The hymn is causing a lot of controversy: president Bush has already condemned the song, saying:

I'm not a supporter of boycots[...] I think people who want to be a citizen of this country ought to learn English and they ought to learn to sing the national anthem in English.
Even other hispanic artists (like Los Tigres Del Norte) have criticized Nuestro Himno, and rival record labels called it "a promotional stunt" for UBO's upcoming cd 'Somos Americanos' (We Are Americans). UBO reacts, stating they donate most of their profits to pro-immigrant organisations.

So if you want to hear what the fuss is about: here you can listen to the song and read the (altered) lyrics. My personal opinion: I think conservative America should realise that without immigrant workers, their highly valued economy will crumble down to pieces. They should respect immigrants, legal and illegal. And the Belgian national anthem is written in two languages, so why would a Spanish version of the US anthem be so wrong?

Source: Reuters, Yahoo, National Public Radio

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Friday, May 05, 2006

Service Announcement

Broken playlist links should be fixed now.

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Thursday, May 04, 2006

Summer Night Party

The skin-scorching temperatures here in Belgium are an excellent reason to start thinking about a hot summer night party.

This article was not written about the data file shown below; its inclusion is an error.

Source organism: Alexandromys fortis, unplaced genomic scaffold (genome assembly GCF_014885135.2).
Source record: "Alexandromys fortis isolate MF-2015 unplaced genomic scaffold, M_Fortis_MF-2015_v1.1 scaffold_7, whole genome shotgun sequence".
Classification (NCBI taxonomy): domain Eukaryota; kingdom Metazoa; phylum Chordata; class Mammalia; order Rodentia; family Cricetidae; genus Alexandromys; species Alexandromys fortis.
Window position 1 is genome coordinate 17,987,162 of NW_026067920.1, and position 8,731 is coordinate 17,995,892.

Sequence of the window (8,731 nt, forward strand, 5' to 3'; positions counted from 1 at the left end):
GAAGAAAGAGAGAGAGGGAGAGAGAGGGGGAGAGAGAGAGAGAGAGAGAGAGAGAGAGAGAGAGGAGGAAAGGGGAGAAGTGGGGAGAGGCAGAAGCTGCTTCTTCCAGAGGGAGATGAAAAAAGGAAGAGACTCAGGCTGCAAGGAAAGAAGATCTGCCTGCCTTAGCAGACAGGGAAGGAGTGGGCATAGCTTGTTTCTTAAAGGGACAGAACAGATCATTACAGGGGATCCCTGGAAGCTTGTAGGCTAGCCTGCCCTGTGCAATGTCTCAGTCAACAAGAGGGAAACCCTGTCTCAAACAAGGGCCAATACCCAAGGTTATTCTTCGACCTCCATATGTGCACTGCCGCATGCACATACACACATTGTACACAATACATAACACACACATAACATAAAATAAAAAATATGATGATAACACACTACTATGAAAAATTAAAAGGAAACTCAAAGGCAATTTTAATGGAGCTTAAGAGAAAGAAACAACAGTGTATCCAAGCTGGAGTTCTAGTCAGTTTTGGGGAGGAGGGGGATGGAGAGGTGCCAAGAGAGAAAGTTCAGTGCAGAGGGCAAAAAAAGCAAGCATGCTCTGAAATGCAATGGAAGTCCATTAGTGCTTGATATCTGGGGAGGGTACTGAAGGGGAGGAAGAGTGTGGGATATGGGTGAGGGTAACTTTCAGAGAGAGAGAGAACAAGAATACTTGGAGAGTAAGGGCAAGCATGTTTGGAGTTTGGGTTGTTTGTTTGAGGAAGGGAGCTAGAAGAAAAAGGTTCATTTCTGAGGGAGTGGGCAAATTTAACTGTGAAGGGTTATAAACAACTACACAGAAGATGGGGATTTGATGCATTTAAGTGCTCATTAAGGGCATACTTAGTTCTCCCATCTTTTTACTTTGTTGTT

Let's start the party in Spain, more specifically in Barcelona, where Ojos de Brujo treat us to a fusion of hip hop and flamenco on their latest album Techarí ("Free" in gypsy language). "Silencio" starts as a quiet song, but the flamenco guitar and handclapping take the song to another level, evoking a sensual and ritmic noche de verano. (Though I wonder where we should hear the hip hop influence?). More about modern flamenco in last month's article about Chambao.

Crossing the ocean, in Puerto Rico there's no party without reggaeton. Tito 'El Bambino' (former parter of Hector 'El Father') is scoring for the first time with a solo single (Caile), but on the album Top of the Line (produced by Luny Tunes, who else) there's a better tune called "Tu Cintura". Tito is still the worst singer in the whole of Puerto Rico, but in this song Don Omar joins him in a lyrical desciption of female forms.

Eddy Herrera might be Dominican in origin, but his music is nowadays almost equally popular in Central America as in his home country. At bailes (parties) in El Salvador, Honduras and Guatemala, his latest song is a certain floor-filler. "No Le Cuentes" is a very typical modern merengue: lyrics about a love triangle and jealousy, musically not very innovating, but the formula still works!

Ojos de Brujo treden op 4 juni op in de AB in Brussel. Niet te missen! Tickets 22€ in voorverkoop. Hopelijk later ook integraal te bekijken via AB TV.

Ojos de Brujo - Silencio mp3 buy@iTunes Europe
Tito 'El Bambino' ft. Don Omar - Tu Cintura mp3 buy@iTunes
Eddy Herrera - No Le Cuentes mp3 buy@iTunes